Anatomy of Resignation
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20-09-2011, 08:06 PM
 
Anatomy of Resignation
Dawn. The big cedar tree in the window becomes clearly visible with its bird feeders nestled between the branches. Puffs of early snow shake and fall as hungry visitors take turn carrying off sunflower seeds. It is very quiet, the wind has died down during the night.

I am sitting up in bed, staring out the window, the remnants of dreams still fresh in my mind. Next to the window, occupying the west wall, the south wall is all covered with bookshelves. In the dim light the titles in larger font become readable and they nudge my brain into random thoughts, unexpected memories, startling associations.

My mind is still unfocused, barely past the stage of the morning dreams, and I am too lazy to discipline it into productive work. Memories are jogged out of storage, some of them from quite deep and I am mildly surprised at how long I have lived. I have stages of my life so far in the past that I very rarely think about them any more, and I am often surprised when memories of events or faces are tossed to the surface of awareness.

Sometimes I have conversations with past selves I barely recognize, past convictions a repudiated long ago, past admirations that irritate me now, past loves I now feel embarrassed about. If there is one constant thing in my memories, it is the process of change, groping toward something I call truth, sifting through the millions of impressions, thoughts, ideas, opinions, to fit the shattered shards of reality together in my mind. When something particularly embarrassing emerges from the jumble, I softly groan: ”Oh, god” and then hope I did not wake Vera with the involuntary oath, I would not like to explain what spawned it.

“I am getting old”, I tell myself with a familiar sense of resignation, “I have lived many, many years”. No wonder I remember so much. The usual question mark, half suppressed, makes me wonder if I have many more left, or even if I care. I am reasonably sure the truth is as complete in my mind as it is ever likely to be and, for a moment, I feel smug about it. I have come a long way, I tell myself, I have worked very hard to get past the stages of confusion and false truths. The network of facts, cause-and-effect chains, underlying background has been quite steady in my mind for some time, doubts I have concern only details, not the foundation any more.

Smugness quickly gives way to resignation and a touch of despair. I have done pretty well most I ever wanted to do, I have thought, experienced, felt all I am ever likely to have a chance to. Not much more left, I feel, if I am to go soon, I am ready.

Concluding this stage of my dawn musings, I start thinking about people, humanity, friends, acquaintances I argue with over the Net, about truth and meaning. As usual, I wish I could be more convincing in the debates, representing my truth in clear, shining terms that no one could fail to see. As usual, I realize the futility of such wishes: just like I had to in the past, everyone has to go through the stages, detour through the blind alleys, find truth by eliminating so many of the tempting falsehoods. Truth needs time and you are old by the time you have spent it.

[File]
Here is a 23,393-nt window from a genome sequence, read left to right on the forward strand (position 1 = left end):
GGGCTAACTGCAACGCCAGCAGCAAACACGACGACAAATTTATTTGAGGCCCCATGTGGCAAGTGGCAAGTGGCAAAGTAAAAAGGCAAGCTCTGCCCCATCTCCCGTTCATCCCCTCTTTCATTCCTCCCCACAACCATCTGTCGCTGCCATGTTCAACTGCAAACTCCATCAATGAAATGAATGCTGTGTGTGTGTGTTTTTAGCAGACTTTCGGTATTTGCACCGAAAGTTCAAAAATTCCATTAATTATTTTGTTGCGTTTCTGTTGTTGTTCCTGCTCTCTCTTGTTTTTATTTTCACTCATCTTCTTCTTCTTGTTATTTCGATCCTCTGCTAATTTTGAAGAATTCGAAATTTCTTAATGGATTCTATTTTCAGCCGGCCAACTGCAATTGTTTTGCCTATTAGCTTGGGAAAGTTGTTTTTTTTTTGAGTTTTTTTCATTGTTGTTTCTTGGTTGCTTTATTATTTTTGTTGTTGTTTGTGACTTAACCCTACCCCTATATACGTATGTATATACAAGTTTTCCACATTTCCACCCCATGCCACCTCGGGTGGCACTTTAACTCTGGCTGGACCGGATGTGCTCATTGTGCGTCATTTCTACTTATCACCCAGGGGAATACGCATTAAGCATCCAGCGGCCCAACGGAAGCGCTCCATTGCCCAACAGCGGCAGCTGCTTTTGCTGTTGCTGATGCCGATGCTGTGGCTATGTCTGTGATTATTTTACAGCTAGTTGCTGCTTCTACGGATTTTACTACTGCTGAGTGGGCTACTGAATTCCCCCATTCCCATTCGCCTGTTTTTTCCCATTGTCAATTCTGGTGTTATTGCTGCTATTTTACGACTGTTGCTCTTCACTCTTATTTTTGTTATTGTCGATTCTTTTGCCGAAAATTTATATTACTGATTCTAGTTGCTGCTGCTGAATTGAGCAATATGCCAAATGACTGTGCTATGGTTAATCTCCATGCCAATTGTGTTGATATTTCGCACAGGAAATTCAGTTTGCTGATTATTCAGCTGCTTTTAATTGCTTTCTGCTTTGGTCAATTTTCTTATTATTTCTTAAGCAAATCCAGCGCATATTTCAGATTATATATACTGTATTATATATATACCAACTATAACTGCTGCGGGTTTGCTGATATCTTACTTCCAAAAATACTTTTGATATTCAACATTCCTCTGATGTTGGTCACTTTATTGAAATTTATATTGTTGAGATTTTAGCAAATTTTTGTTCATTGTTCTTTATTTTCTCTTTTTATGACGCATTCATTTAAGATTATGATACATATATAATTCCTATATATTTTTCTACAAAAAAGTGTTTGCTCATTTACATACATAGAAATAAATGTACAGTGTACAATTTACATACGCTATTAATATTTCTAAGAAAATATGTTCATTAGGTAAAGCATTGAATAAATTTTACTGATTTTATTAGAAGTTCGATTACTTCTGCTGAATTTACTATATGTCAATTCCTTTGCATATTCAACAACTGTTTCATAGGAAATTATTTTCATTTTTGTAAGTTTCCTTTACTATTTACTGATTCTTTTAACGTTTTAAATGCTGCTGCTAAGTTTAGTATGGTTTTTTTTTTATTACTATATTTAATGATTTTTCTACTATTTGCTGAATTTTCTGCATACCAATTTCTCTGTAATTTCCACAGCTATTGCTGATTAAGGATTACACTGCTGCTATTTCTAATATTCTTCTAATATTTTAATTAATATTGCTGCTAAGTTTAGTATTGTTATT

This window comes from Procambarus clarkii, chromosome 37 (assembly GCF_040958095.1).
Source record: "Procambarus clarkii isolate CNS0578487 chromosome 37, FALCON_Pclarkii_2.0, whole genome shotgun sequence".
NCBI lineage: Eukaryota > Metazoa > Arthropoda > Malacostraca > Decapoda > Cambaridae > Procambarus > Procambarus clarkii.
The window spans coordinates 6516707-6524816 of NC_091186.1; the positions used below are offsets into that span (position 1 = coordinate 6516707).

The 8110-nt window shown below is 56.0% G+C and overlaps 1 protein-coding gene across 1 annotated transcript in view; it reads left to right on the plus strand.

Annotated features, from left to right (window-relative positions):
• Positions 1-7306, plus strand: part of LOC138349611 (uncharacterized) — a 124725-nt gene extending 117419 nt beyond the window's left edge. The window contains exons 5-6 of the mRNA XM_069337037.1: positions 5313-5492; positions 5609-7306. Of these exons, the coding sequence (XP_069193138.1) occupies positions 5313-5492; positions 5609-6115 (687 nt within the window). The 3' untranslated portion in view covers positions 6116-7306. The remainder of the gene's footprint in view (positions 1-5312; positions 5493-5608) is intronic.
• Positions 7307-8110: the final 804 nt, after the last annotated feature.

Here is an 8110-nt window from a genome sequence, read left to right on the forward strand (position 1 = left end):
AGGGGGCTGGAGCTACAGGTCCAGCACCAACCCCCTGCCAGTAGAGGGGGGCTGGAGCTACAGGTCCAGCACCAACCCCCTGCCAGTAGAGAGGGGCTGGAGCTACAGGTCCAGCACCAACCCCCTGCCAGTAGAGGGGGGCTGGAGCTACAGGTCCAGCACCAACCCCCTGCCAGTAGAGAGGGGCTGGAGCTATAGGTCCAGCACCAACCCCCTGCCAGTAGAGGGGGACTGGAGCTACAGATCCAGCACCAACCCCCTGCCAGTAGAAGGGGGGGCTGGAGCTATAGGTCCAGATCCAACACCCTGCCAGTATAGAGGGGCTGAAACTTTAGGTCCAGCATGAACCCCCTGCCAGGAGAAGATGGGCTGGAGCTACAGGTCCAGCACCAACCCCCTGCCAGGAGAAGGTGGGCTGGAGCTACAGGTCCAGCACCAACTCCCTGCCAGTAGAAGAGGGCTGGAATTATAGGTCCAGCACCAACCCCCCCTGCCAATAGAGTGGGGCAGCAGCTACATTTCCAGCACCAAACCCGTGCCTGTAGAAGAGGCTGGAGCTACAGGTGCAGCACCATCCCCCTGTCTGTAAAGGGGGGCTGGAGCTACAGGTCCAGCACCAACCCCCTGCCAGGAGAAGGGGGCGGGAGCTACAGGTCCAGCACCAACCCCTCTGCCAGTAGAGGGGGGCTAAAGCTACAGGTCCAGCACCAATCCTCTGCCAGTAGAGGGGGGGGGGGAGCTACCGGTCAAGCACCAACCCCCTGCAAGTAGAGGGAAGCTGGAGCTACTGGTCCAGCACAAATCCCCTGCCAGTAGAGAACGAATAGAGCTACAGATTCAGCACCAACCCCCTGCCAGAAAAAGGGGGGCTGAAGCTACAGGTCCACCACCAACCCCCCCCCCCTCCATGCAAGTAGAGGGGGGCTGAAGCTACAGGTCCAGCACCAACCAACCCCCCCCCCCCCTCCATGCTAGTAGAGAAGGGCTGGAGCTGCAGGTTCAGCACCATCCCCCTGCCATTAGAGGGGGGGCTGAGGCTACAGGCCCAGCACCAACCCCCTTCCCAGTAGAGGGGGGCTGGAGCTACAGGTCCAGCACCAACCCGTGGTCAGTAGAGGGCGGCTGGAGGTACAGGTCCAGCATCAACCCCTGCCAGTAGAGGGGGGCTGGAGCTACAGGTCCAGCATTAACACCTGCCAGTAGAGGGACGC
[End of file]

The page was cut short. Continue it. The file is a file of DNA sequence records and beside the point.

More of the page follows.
It would be so nice if it could be otherwise. You tell your truth to ten people, they will see it as clearly as you do, both the reason we are unhappy and the changes we have to make to set it right. They will feel like you do, awed by the simplicity of solutions, how easy it is to live happy, productive lives. So they, in turn, tell it to ten others each, and then the truth spreads, we have a movement, we have solutions to millennia-old problems. It does not work like that. You tell your truth to anyone you can corner, and they listen and call you names, think you are out of your mind, think you are unaware of simple facts and connections, accusing you of malicious intent, pitying you for an old fool. A few will pick out some part that means something to them and happily scurry away with it, others reject the whole thing, sometime with a chuckle, often with an uneasy sense of guilt.

Once in a while, someone responds with a voice of empathy, understanding, agreement. Usually someone my age or older. We connect for a brief second, recognize and acknowledge each other, then we continue on our lonely paths with our precious and unwanted truth, to complete the journey to oblivion, not too far off.

The dawn gives way to morning, the morning is ready to grow into day and the day will soon become dusk and evening, yet one more time. The cycle goes on.


ETA:

I wrote this piece a while ago and posted it on another Forum where I had a hard time getting through to people.

I posted it here to let newcomers know what an exception this Forum is, compared to others they may have visited before. They don't have to feel the sad resignation I felt almost everywhere else.

I am sure they soon find out themselves.

Smile
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[+] 3 users Like Zatamon's post
23-09-2011, 11:51 PM
RE: Anatomy of Resignation
I love how beautiful and thought-provoking your stories are, and the other stories that come along. You all made me go on and face the future Smile Thank you!

Welcome to science. You're gonna like it here - Phil Plait

Have you ever tried taking a comfort blanket away from a small child? - DLJ
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24-09-2011, 05:48 AM
 
RE: Anatomy of Resignation
Thank you too, robotworld. Smile
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